Desmopressin is Promising Alternative in Diagnosing Cushing’s Disease

Bilateral inferior petrosal sinus sampling (IPSS) — a procedure that uses desmopressin to determine levels of ACTH hormone from veins that drain from the pituitary gland, is a sensitive way to diagnose patients with Cushing’s disease and find tumors, a Chinese study shows.

The study, “Tumour Lateralization in Cushing’s disease by Inferior Petrosal Sinus Sampling with desmopressin,” appeared in the journal Clinical Endocrinology.

Cushing’s disease is characterized by excessive production of the adrenocorticotropin hormone (ACTH) caused by a tumor in the pituitary gland. ACTH is the hormone that causes the adrenal glands to produce cortisol.

Currently, pituitary imaging is insufficient to confirm a Cushing’s diagnosis. This is because 70 percent of pituitary adenomas in Cushing’s are microadenomas, which are physically very small. As a result, 40 percent of Cushing’s patients are reported as being healthy.

This means that a Cushing’s diagnosis requires a combination of techniques including clinical symptoms, imaging methods and endocrinological assays that include measures of serum cortisol and ACTH levels.

IPSS determines ACTH levels from veins that drain from the pituitary gland. ACTH levels are then compared to ACTH levels in blood. Higher levels in the pituitary gland indicate a pituitary tumor.

IPSS can also be used to determine tumor lateralization, which refers to which side of the pituitary gland the tumor is located on. The test is 69 percent accurate.

Doctors administer IPSS along with corticotropin-releasing hormone (CRH) stimulation. IPSS with CRH is considered the gold standard for preoperative diagnosis of Cushing’s, with a diagnostic sensitivity (or true positive rate) of 95 percent and specificity (or true negative rate) of 90 to 95 percent. Unfortunately, the high cost and limited availability of CRH make it impractical for many patients.

Desmopressin has been used to replace CRH to stimulate ACTH secretion for IPSS, and prior studies have shown that desmopressin’s sensitivity is comparable to that of CRH.

Researchers at Peking Union Medical College in Beijing conducted a retrospective analysis of their experience using desmopressin-stimulated IPSS to determine its diagnostic value for Cushing’s and its predictive value for tumor lateralization.

Researchers analyzed 91 Cushing’s patients who either had negative findings on the MRI imaging of the pituitary or negative high-dose dexamethasone suppression tests, which is another method of evaluation. All patients underwent IPSS with desmopressin, followed by pituitary surgery to extract the tumor.

Of the 91 patients tested, 90 patients had confirmed Cushing’s. And of these, 89 had positive IPSS findings, which led to a sensitivity of 98.9 percent for this test. One patient out of 91 who did not have Cushing’s also underwent this test, which led to a negative IPSS result and a specificity of 100 percent.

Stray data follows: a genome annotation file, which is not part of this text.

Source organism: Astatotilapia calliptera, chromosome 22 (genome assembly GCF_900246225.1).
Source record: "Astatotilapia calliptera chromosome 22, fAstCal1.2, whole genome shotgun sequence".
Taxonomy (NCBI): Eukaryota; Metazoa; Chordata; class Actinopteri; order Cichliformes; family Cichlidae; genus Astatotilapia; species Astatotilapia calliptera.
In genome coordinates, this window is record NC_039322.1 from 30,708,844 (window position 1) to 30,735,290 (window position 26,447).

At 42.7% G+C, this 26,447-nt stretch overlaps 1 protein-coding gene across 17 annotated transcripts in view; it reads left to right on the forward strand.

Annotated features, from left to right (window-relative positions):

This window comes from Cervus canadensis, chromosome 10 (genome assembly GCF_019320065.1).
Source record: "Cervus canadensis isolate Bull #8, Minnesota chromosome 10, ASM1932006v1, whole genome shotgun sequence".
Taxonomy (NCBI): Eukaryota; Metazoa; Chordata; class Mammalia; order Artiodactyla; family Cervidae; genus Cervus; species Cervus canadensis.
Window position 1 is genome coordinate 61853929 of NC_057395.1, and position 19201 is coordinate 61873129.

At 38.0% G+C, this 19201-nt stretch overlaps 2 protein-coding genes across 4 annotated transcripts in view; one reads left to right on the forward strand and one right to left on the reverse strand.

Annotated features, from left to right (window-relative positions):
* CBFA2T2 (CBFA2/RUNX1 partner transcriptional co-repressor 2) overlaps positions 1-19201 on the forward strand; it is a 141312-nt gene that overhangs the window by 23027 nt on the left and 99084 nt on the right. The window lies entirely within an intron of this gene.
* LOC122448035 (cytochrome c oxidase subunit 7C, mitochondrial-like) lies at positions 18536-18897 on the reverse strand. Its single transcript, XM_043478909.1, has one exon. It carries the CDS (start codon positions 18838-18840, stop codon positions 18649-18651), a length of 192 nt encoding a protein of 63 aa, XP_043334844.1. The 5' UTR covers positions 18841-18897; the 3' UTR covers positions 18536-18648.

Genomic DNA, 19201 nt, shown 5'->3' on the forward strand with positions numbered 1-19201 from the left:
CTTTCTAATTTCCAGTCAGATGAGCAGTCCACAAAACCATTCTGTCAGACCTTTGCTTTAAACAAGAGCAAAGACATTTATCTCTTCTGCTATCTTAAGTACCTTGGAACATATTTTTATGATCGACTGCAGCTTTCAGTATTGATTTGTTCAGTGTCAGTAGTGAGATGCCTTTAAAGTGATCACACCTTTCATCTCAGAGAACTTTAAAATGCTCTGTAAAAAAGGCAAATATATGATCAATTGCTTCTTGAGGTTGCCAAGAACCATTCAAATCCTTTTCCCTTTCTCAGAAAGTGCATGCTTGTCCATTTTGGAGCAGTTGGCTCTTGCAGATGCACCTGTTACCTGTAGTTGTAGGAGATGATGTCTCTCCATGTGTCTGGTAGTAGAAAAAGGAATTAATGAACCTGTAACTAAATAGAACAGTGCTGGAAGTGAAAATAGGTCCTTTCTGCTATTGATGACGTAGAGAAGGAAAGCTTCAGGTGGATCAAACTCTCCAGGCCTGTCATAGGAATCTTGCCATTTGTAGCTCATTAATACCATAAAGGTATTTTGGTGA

Researchers also determined tumor lateralization in patients who were ultimately diagnosed with Cushing’s and underwent surgery. Results of the IPSS showed a 72.5 percent concordance between the results from the IPSS and the surgery.

Therefore, IPSS with desmopressin is a comparable approach to IPSS with CRH for the diagnosis of Cushing’s. It also demonstrates moderate accuracy in determining the location of tumors.

“Like many medical centers in China, we currently have no supply of CRH, while desmopressin is readily available,” researchers concluded. “Moreover, desmopressin is cheaper than CRH. As our data and other studies indicate, IPSS with desmopressin yielded comparable outcomes to IPSS with CRH. Therefore, desmopressin-stimulated IPSS might serve as a possible alternative to CRH-stimulated IPSS.”

From https://cushingsdiseasenews.com/2017/11/14/ipss-desmopressin-alternative-method-diagnosis-cushings-disease/

Topical Steroid Use in Psoriasis Patient Leads to Severe Adrenal Insufficiency

This article is written live from the American Association of Clinical Endocrinologists (AACE) 2017 Annual Meeting in Austin, TX. MPR will be reporting news on the latest findings from leading experts in endocrinology. Check back for more news from AACE 2017.

 

At the AACE 2017 Annual Meeting, lead study author Kaitlyn Steffensmeier, MS III, of the Dayton Veterans Affairs (VA) Medical Center, Dayton, OH, presented a case study describing a patient “who developed secondary adrenal insufficiency secondary to long-term topical steroid use and who with decreased topical steroid use recovered.”